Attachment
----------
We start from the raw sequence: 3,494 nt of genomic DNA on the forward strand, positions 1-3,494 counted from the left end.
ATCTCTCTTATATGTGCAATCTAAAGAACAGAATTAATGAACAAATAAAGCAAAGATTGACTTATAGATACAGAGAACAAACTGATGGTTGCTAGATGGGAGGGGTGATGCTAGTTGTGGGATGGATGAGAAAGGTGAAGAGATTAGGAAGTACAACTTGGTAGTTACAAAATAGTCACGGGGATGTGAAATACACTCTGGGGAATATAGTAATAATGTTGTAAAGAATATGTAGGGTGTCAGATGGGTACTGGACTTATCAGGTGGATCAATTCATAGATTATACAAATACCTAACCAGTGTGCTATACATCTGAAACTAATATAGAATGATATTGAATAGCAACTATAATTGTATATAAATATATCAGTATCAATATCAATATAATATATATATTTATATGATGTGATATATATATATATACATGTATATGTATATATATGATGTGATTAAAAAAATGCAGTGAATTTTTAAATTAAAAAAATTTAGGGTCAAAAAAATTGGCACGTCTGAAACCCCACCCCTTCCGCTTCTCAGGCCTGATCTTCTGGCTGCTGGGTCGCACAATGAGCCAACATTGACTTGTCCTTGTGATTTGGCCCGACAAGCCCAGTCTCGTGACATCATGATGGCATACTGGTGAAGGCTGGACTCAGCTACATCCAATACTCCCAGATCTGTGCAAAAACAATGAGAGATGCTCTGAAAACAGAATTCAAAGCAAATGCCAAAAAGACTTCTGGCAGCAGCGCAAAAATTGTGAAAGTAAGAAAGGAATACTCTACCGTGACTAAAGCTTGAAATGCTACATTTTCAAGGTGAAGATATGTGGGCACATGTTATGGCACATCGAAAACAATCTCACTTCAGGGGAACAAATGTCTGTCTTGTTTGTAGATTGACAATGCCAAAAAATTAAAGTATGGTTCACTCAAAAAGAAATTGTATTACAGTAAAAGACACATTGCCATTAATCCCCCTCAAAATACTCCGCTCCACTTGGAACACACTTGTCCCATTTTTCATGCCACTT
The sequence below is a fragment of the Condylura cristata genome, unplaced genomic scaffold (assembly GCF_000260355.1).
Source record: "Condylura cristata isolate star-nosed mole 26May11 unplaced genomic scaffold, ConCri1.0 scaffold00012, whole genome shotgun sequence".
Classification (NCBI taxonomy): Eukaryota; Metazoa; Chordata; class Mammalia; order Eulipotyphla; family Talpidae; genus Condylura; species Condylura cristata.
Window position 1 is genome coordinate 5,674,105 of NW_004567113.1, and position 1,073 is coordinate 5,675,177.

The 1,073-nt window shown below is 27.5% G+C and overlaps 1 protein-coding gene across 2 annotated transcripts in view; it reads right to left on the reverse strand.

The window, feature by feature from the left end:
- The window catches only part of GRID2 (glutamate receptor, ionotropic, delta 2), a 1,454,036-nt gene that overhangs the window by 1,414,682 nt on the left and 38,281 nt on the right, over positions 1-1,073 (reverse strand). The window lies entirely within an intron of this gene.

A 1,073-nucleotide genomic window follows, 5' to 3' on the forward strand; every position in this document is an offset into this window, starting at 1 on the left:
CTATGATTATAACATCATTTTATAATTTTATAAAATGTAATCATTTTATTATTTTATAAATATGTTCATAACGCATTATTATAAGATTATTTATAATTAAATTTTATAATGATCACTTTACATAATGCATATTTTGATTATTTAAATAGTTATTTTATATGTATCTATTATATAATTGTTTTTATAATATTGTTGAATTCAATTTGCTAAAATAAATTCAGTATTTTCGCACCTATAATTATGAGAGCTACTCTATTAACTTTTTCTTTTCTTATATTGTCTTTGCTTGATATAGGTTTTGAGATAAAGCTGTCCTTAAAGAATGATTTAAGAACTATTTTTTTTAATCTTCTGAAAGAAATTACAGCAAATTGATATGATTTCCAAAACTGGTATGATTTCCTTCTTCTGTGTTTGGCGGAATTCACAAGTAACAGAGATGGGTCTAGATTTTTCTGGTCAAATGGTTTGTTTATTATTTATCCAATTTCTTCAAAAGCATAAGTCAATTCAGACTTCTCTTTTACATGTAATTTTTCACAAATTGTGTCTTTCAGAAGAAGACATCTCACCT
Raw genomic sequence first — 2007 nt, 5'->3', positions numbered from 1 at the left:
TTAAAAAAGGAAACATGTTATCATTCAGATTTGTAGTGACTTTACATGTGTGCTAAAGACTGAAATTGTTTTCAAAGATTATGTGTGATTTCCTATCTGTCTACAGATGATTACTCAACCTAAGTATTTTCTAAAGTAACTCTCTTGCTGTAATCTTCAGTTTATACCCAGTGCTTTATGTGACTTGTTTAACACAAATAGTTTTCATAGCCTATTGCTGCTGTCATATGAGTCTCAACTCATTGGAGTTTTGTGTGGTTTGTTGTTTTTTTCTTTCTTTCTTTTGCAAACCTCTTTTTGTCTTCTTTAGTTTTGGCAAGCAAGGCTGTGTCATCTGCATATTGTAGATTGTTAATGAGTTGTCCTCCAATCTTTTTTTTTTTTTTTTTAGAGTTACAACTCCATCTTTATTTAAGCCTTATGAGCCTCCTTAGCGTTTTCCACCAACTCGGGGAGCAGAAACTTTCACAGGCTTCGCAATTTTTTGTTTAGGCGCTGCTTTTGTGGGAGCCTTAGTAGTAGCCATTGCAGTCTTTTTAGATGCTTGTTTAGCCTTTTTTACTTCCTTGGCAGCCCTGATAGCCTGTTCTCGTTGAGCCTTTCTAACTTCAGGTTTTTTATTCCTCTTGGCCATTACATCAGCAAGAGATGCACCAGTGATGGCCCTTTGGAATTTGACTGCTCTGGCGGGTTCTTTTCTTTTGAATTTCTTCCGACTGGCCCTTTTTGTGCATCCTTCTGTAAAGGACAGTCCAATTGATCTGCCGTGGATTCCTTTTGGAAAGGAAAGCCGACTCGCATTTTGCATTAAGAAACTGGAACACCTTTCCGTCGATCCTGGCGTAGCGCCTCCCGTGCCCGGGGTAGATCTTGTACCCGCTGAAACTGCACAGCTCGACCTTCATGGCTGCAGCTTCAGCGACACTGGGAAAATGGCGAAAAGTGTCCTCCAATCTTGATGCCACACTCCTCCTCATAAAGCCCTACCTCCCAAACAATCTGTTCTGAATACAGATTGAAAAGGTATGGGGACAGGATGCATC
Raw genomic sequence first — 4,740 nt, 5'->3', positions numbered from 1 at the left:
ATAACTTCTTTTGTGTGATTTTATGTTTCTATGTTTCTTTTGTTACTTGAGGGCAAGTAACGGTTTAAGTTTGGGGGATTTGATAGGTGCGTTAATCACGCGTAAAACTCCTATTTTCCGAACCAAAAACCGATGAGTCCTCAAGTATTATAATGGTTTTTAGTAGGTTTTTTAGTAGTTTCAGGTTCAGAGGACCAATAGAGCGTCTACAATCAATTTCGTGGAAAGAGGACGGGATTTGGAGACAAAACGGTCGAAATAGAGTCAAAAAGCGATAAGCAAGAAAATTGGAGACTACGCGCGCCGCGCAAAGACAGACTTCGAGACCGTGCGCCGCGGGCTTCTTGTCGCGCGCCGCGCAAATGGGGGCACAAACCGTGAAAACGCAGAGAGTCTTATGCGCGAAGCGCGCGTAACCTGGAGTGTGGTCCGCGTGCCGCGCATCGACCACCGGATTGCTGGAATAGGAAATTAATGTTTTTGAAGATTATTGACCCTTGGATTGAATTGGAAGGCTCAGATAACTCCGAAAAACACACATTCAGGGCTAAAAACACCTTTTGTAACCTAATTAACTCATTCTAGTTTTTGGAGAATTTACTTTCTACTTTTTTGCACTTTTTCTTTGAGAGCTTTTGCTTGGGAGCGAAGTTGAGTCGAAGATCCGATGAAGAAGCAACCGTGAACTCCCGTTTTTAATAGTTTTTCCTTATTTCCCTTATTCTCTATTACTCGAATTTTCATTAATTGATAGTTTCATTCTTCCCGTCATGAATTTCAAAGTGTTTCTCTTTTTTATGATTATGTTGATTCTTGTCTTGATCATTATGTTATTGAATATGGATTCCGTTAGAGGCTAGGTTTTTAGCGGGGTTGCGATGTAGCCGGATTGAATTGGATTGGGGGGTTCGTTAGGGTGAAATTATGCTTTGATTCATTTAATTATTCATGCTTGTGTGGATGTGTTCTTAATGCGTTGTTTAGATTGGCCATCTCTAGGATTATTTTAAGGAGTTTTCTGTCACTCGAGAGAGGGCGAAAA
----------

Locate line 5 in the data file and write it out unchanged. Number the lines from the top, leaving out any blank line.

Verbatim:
Classification (NCBI taxonomy): Eukaryota; Metazoa; Chordata; class Mammalia; order Eulipotyphla; family Talpidae; genus Condylura; species Condylura cristata.